While I still need to finish the nursery (yikes!), and decorate for Christmas, this week's post is about the gingerbread house I entered in the Raleigh Winterfest contest this year. I admit, this particular project took up a lot of my time over the past two weeks. So I am glad I can turn it into a nifty post with some tips and tricks that I hope will be useful to anyone who wants to make a gingerbread house of their own this holiday season.
SPOILER ALERT: I did not take home first prize this year. I got second place in the contest. Being somewhat of a perfectionist, I was naturally a little disappointed, but I got over it pretty quickly. I won the contest last year and I knew it would be hard going in as the defending champion. I still think I had a solid 2015 entry. So let me tell you a little bit about it.
This year's entry was a birdhouse. I did a lot of research on gingerbread house contest winners and tried to find a theme that people tended to like. Since it was a Raleigh contest, I knew I wanted to do something North Carolina related. The Cardinal is the NC state bird, and I just love cardinals. So I decided to incorporate the bird into my creation. The birdhouse idea just kind of came to me after that. I knew I could get a decent sized structure out of that and some cute holiday decorations too.
I started by sketching up my idea in my sketchpad. I always start my projects by drawing them out. Most of the time my end result doesn't even completely look like the sketch I drew in the beginning. However, it's a great starting point and it helps get the creative juices flowing.
Once I had my sketch drawn, I started coming up with the measurements. The contest rules stated that the entry had to be less than 24 inches tall and wide on all four sides. That's 2 feet on each side. It may not seem like a lot when you think about it, but trust me, it is. I decided to make my base 21 inches by 21 inches. So I cut a square piece of plywood to match those dimensions.
I couldn't really decide how tall I wanted the house to be. Tall houses are noticeable and more fun to decorate, but they are much harder to get to stand on their own. Ultimately, my sketchbook determined the height of the house for me. It was a 14" x 17" book. So I decided my house would be 17 inches tall so I could fit the sketches into my sketchbook. Problem solved.
I drew out all the different parts of my house that I would need to bake with gingerbread. That included all the walls, the roof, the pop-out windows, etc. It was A LOT of gingerbread.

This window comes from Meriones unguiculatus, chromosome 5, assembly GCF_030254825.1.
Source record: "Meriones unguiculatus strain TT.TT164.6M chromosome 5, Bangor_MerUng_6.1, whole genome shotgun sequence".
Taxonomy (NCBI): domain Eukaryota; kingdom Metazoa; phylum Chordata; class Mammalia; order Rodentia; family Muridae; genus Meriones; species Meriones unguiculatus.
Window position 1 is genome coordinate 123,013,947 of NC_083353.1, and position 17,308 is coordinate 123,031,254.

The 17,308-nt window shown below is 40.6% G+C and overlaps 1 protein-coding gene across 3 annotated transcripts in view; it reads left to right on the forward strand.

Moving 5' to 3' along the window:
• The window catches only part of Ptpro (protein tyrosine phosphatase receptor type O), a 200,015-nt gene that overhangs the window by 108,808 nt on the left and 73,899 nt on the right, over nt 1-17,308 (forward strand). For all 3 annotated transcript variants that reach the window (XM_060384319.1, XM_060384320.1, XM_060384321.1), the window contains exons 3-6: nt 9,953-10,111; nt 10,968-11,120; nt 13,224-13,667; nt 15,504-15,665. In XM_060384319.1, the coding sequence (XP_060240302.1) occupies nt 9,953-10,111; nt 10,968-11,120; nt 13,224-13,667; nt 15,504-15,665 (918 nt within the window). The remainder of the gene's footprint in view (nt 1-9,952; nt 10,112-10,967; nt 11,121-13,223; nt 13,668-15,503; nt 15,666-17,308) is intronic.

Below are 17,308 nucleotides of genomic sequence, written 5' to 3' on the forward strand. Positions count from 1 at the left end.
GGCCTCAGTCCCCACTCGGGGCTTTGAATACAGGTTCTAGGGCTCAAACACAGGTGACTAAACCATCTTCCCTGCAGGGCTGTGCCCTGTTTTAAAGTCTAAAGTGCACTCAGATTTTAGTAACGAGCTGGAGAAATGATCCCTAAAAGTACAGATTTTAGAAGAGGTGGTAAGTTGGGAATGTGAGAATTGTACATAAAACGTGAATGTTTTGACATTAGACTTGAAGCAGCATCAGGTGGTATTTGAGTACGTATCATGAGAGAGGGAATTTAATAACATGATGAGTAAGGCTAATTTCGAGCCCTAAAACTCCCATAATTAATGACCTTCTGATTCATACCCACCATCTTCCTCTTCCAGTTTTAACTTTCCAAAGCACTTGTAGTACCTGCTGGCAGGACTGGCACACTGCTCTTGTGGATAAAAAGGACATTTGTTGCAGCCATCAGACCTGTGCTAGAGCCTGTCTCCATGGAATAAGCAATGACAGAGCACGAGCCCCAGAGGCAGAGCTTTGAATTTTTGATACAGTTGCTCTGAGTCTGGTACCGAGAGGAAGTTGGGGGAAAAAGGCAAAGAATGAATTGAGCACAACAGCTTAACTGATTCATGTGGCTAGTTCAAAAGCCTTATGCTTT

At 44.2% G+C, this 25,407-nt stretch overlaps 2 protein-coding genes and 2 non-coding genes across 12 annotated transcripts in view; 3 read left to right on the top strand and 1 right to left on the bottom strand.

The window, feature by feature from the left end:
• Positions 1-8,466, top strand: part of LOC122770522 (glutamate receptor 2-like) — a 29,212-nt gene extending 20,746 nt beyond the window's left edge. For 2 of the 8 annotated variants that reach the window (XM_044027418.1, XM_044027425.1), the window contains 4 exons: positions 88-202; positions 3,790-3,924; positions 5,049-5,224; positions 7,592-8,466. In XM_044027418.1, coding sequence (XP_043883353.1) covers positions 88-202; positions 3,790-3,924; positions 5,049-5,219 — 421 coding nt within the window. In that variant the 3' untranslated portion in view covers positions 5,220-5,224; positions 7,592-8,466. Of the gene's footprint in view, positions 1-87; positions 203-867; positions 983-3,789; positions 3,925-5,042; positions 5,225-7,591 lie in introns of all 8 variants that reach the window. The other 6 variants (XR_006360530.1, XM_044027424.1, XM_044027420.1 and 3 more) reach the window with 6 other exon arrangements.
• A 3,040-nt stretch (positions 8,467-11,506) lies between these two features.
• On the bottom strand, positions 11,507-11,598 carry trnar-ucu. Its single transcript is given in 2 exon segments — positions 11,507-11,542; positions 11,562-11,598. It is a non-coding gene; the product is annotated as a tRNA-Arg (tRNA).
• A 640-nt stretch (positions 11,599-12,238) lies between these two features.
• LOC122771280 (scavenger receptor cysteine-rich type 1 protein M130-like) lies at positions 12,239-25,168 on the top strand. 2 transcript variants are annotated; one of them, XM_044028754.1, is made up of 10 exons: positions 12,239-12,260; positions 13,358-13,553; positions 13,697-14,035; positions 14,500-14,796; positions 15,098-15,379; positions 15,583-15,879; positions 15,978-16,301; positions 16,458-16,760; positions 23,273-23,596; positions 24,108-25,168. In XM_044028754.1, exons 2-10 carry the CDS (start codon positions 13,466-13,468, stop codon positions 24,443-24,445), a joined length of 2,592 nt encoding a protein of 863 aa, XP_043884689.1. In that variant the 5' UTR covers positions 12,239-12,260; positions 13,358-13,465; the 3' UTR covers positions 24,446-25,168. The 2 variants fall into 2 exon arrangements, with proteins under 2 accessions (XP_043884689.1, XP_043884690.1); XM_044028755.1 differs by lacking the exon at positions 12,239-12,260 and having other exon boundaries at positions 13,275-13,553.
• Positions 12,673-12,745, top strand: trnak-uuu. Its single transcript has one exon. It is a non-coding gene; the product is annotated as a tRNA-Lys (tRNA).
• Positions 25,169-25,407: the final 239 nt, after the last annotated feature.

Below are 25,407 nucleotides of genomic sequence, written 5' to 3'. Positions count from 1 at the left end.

Once I had all my pieces cut out, I finally began on the actual gingerbread. I used this recipe to make the gingerbread.. I actually had to double the recipe to get the amount I needed for this project. But if you are just making a smaller house for decoration, the recipe listed will be sufficient.
Once I had the mix, I rolled out the dough on parchment paper and used my paper cutouts as stencils to cut the pieces down to size.
I decided that I wanted to do "bricks" for the main structure of the birdhouse. Instead of trying to do something crazy like cut out a million individual bricks, I decided to just roll out some brick-colored fondant that I could glue to the sides. Then I added small strips of white fondant to make it look like individual bricks.
I started with some white fondant.
NOTE: Right around now is when I started forgetting to take lots of pictures of the process. That usually happens at some point. I can still explain pretty well what I did.
Once I had all the brick sides done, I started assembling some of the parts. I didn't start putting the full structure together yet, but I did start adding the smaller parts to the bigger parts. For example, I had what I can only describe as "bay windows" for the birds that needed to be added to the front, back, and sides of the four main walls.
I got pretty creative with the way I attached these parts. Mostly, I used royal icing, but I added a lot of edible attachments as well (like Kit Kats).
I was wrong. I came back to a gooey, soft pile of cereal and marshmallow. Thank goodness I didn't try to put the structure together before we left. It probably would have ruined the entire thing. Then I really would have been in trouble.
I switched gears and went to the grocery store in search of something edible that could help me. The rules of the contest were clear. Everything but the base had to be edible. Otherwise, I would have used a cardboard box or something equally as sturdy and easy.
Instead, I found breadsticks. I scooped up some packets and went to work. I pulled the sides of the structure together and glued some breadsticks into the corners and bottom. I used boxes to hold the sides up while everything dried. It was a tedious process. I even managed to use some of the mangled Rice Krispies in the corners.
I will probably stick with the gingerbread competitions for as long as I can. Once you reach a certain age, the opportunities for competitions start to dwindle. I'm certainly not running any marathons anytime soon. Edible creations it is! Gotta feed my competitive spirit until my child is old enough for me to live vicariously through.
With that, I will provide you with a picture of last year's winning entry. I'd originally planned to do a separate blog post for this one, but I don't think I have enough pictures. Maybe one day. Until then... cheers!